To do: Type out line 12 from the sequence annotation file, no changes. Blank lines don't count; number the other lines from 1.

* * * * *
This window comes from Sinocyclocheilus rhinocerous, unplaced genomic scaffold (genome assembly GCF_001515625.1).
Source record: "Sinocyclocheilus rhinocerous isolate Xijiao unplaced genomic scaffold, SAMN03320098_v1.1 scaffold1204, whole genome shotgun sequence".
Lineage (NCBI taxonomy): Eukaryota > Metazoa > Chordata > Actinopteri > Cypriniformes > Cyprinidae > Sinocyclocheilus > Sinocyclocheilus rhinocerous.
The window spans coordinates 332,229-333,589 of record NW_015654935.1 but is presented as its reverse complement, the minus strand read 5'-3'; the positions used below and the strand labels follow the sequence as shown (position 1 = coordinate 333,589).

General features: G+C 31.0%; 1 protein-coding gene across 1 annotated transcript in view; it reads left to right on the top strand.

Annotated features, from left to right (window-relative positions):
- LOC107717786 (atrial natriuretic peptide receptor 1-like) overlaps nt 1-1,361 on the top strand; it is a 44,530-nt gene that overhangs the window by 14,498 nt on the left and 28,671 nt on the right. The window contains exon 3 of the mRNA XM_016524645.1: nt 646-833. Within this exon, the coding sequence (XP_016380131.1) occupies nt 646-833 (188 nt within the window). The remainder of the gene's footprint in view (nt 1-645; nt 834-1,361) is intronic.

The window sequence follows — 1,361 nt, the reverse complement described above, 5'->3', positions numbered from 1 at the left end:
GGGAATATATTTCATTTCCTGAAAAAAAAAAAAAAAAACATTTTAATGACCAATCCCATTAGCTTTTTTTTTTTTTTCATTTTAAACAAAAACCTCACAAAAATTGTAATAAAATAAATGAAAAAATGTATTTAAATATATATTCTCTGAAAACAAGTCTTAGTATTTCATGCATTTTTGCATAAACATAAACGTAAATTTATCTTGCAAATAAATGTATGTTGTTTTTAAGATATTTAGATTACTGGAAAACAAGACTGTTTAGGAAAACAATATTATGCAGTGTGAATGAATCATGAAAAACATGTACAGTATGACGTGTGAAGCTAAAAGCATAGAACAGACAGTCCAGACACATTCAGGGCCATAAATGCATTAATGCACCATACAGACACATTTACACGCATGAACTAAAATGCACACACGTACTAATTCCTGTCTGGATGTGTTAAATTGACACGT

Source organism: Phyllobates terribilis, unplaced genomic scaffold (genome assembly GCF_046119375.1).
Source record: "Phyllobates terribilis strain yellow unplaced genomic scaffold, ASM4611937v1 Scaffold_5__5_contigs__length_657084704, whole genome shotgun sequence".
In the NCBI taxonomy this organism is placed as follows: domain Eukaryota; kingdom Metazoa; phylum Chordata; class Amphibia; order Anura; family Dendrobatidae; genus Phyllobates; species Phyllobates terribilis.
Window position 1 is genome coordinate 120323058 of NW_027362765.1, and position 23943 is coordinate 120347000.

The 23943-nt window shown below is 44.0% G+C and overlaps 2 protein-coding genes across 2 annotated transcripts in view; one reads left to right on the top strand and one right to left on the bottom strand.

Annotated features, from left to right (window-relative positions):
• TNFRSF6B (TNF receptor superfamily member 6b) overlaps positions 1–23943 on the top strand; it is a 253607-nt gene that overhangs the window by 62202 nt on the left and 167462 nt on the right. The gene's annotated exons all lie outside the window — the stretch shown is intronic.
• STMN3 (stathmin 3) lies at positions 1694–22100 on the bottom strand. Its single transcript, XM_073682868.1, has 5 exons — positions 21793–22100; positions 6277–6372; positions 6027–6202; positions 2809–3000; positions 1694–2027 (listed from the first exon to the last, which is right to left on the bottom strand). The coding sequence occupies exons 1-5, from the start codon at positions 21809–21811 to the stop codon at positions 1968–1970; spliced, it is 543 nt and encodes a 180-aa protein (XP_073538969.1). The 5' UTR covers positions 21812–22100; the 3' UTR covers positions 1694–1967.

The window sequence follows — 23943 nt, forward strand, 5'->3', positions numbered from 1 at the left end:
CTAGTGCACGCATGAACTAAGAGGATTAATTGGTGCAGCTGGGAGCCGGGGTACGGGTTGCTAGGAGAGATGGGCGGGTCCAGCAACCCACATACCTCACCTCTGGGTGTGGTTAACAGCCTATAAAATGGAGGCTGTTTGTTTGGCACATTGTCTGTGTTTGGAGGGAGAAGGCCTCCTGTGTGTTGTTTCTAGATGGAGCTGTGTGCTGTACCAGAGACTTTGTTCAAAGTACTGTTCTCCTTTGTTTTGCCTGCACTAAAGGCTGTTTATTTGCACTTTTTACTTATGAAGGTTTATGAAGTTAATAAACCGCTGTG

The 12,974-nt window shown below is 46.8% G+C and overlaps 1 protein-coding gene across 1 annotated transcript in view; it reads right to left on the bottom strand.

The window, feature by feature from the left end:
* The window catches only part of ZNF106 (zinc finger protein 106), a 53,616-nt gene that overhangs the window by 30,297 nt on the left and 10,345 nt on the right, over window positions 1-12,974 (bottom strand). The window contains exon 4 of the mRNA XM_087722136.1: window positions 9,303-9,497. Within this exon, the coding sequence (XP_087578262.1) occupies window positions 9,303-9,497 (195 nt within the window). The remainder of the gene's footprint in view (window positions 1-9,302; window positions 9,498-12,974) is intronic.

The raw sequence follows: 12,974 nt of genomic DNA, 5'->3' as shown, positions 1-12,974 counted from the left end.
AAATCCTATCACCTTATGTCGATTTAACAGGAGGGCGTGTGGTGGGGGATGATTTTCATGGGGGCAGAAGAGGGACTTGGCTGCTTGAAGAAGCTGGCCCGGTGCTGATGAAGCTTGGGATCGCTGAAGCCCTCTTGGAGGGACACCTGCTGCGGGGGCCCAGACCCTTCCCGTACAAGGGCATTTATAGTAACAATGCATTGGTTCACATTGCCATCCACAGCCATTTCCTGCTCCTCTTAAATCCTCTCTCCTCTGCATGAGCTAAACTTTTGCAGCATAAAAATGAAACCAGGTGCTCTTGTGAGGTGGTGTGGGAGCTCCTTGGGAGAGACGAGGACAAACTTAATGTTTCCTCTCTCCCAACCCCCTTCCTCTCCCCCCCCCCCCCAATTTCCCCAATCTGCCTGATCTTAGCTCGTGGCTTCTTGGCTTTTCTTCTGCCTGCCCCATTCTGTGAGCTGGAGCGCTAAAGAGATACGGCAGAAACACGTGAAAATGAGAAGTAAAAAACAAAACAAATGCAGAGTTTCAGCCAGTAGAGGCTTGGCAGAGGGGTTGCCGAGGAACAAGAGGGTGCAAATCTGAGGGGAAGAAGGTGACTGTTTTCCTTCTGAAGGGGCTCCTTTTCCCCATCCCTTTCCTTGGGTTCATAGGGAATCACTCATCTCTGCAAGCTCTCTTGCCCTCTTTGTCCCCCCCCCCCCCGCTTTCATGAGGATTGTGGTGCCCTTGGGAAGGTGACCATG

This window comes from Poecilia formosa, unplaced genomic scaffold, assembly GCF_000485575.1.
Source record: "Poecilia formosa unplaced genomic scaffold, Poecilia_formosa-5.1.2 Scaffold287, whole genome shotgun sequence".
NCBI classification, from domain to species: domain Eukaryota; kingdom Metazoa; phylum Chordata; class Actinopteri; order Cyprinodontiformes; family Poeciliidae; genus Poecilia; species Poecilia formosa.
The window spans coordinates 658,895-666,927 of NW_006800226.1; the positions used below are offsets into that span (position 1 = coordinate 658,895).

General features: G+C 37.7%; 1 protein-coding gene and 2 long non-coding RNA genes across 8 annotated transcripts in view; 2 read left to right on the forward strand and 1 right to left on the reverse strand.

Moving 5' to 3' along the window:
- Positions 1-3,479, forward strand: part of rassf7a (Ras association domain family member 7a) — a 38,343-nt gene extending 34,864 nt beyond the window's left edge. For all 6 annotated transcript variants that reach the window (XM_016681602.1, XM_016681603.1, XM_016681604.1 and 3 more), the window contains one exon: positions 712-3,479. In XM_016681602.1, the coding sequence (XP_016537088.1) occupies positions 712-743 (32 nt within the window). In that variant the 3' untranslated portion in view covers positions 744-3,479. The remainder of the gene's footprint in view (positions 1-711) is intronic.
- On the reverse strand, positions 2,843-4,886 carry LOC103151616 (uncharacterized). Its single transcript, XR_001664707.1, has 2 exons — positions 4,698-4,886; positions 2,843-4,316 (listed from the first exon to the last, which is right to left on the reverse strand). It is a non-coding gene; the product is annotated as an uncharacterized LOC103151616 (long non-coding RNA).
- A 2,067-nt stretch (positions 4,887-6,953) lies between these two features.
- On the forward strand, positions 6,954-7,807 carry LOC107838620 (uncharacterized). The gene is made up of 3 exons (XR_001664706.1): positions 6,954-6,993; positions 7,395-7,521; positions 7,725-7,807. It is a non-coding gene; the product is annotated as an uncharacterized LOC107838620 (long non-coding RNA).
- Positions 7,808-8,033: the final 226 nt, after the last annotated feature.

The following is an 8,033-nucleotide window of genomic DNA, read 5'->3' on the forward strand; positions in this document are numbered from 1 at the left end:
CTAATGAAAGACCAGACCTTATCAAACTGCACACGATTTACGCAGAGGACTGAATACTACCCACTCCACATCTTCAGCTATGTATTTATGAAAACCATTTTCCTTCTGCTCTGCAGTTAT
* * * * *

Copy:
In the NCBI taxonomy this organism is placed as follows: domain Eukaryota; kingdom Metazoa; phylum Chordata; class Amphibia; order Anura; family Dendrobatidae; genus Phyllobates; species Phyllobates terribilis.